ISLAMABAD: Twin cities residents who have been bitten by dogs are only being provided one-time rabies vaccine injections by public sectors hospitals instead of a full course amid an alleged shortage of the vaccine.
Public sector hospitals in Islamabad have been administering a single injection to dog bite victims, telling them to buy the rest themselves from the market where the vaccine is not available either.
The Ministry of National Health Services (NHS) said there was no shortage of the rabies vaccine in Islamabad’s public sector hospitals. Rawalpindi Medical University Vice Chancellor Dr Mohammad Umer said the rabies vaccine was being provided to patients according to the provincial health department’s standard operating procedure.
Omair Badar told Dawn that his two-year-old son Badarur Rehan was bitten by a dog in G-15 Markaz on Nov 19.
“I took him to the Pakistan Institute of Medical Sciences (Pims), where he received a free injection. But the staff told me they were only allowed to administer one dose, and I should arrange the second from the market,” he said.
Residents of twin cities claim hospitals are only providing single dose and telling victims to buy the rest themselves; officials deny shortage of vaccine
“I went to a pharmacy to buy a dose of the vaccine on Thursday but I was told it was not available. I went to a number of medical stores and got the same response. I used all of my sources to get the medicine and a private hospital finally agreed to arrange the vaccine through a reference.
“I was told I would have to pay a registration fee of more than Rs500, and then I would be able to buy the vaccine for more than Rs800 for a single dose,” Mr Badar said.
Mohammad Arshad, who lives on Rawalpindi’s Chaudhry Bostan Khan Road, said his daughter was bitten by a stray dog on her way home from college. He said there were groups of stray dogs roaming around the area.
“My neighbour’s son was also bitten by stray dogs at night,” he said.
Mr Arshad said the rabies vaccine was not available in the open market while Benazir Bhutto Hospital only provided one dose. He said they bought the vaccine from Bohar Bazaar for Rs900.
Arya Mohallah resident Majid Khan was bitten by a dog while he was at the mosque for morning prayers. He went to the District Headquarters Hospital, where they vaccinated him immediately and asked him to buy another dose on the open market after three days.
But the vaccine was not available in the market, Mr Khan said. He managed to buy some from a wholesale dealer in Bohar Bazaar, who charged extra for it.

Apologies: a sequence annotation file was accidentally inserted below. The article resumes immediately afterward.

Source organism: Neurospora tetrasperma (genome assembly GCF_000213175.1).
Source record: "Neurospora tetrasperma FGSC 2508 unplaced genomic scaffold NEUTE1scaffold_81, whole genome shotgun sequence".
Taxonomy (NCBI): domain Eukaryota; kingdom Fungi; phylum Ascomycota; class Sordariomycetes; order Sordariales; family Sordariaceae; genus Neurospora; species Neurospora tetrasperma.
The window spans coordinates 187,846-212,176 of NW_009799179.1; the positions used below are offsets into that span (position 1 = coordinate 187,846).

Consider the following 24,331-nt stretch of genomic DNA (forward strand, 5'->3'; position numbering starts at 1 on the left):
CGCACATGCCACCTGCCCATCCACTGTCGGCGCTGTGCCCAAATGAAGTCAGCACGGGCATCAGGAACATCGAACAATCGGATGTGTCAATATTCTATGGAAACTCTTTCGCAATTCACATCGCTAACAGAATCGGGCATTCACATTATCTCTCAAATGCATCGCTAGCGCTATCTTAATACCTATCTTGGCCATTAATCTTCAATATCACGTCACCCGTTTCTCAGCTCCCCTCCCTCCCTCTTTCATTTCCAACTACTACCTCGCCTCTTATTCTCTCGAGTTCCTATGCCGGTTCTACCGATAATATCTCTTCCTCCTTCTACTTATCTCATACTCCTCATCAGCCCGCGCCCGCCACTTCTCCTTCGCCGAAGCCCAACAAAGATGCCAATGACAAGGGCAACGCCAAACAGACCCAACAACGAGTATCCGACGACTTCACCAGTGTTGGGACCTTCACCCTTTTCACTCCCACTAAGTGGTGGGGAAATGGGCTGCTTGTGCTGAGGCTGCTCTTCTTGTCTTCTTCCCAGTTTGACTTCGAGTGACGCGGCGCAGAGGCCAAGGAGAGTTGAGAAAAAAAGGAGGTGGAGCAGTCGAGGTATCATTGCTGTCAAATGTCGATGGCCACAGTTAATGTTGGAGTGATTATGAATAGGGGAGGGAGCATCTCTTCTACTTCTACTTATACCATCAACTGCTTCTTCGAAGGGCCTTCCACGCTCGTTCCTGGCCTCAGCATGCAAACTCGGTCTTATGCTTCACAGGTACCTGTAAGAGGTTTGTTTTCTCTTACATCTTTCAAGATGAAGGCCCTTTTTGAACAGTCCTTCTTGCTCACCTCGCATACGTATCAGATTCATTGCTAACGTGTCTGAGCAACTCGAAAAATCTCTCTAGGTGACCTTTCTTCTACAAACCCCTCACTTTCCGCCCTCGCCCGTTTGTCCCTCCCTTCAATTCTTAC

According to Khayaban-i-Sir Syed resident Sajid Raza, local residents have complained to the Rawalpindi Metropolitan Corporation, who turned a blind eye to the issue. Mr Raza said it was strange that the civic body was not controlling stray dogs while hospitals had a vaccine shortage.
In developed countries, stray dogs are vaccinated and neutered. In Pakistan, poison is used to kill dogs which leads not only to a painful death for the animals but also affects the environment. Poisoned animals seek out water after they have been poisoned because their thirst increases, and if they die in the water marine life is affected as well.
The rabies vaccine disappeared from the market almost a year ago, Furqan Raza, who runs a medical store in Islamabad, told Dawn. He said the vaccine used to be available in the market; medical scores would buy it for Rs300 and sell it for Rs500.
“Now it is only available in public sector hospitals. The private sector has stopped selling it due to a price issue with the Drug Regulatory Authority of Pakistan (Drap), or some dealers sell it on the black market,” he claimed.
Young Doctors Association (YDA) Rawalpindi chapter president Dr Rana Azeem claimed that the provincial government had not provided hospitals with a sufficient amount of the vaccine, which was why doctors provided a single dose.
However, Drap CEO Dr Asim Rauf said as far as he knew the vaccine was available in the market.
“But I will look into the issue and take it up with a committee that deals with unavailable medicines and has representation from the Pharma Bureau, Pakistan Pharmaceutical Manufacturers Association and other stakeholders,” he said.
Dr Rauf said the rabies vaccine was manufactured at the National Institute of Health (NIH) and imported from China and India.
NHS Secretary Dr Allah Bakhsh Malik said 212,000 doses were produced at the NIH in a year.
“Punjab gave the largest order, 150,000 doses, and paid in advance. So the doses were supplied to Punjab and the rest to the other provinces,” he said.
Dr Malik said a single dose of the rabies vaccine was required in most dog-bite cases and additional doses were provided to patients in some cases.
However, University of Health Sciences Vice Chancellor Dr Javed Akram said depending on the circumstances of the dog bite, the victim can require five to seven doses of the vaccine.
RMU Vice Chancellor Dr Umer said the rabies vaccine was purchased from the NIH and all three government hospitals had enough stock according to the SOPs issued by the Punjab government.
Hospitals have been asked to vaccinate all those in need immediately and not to delay the vaccination, he said, adding there were fewer dog and snake bite cases in Rawalpindi compared to other parts of the province.
He said hospitals do not refer cases to private clinics or ask them to bring medicines from outside.
Published in Dawn, November 22nd, 2019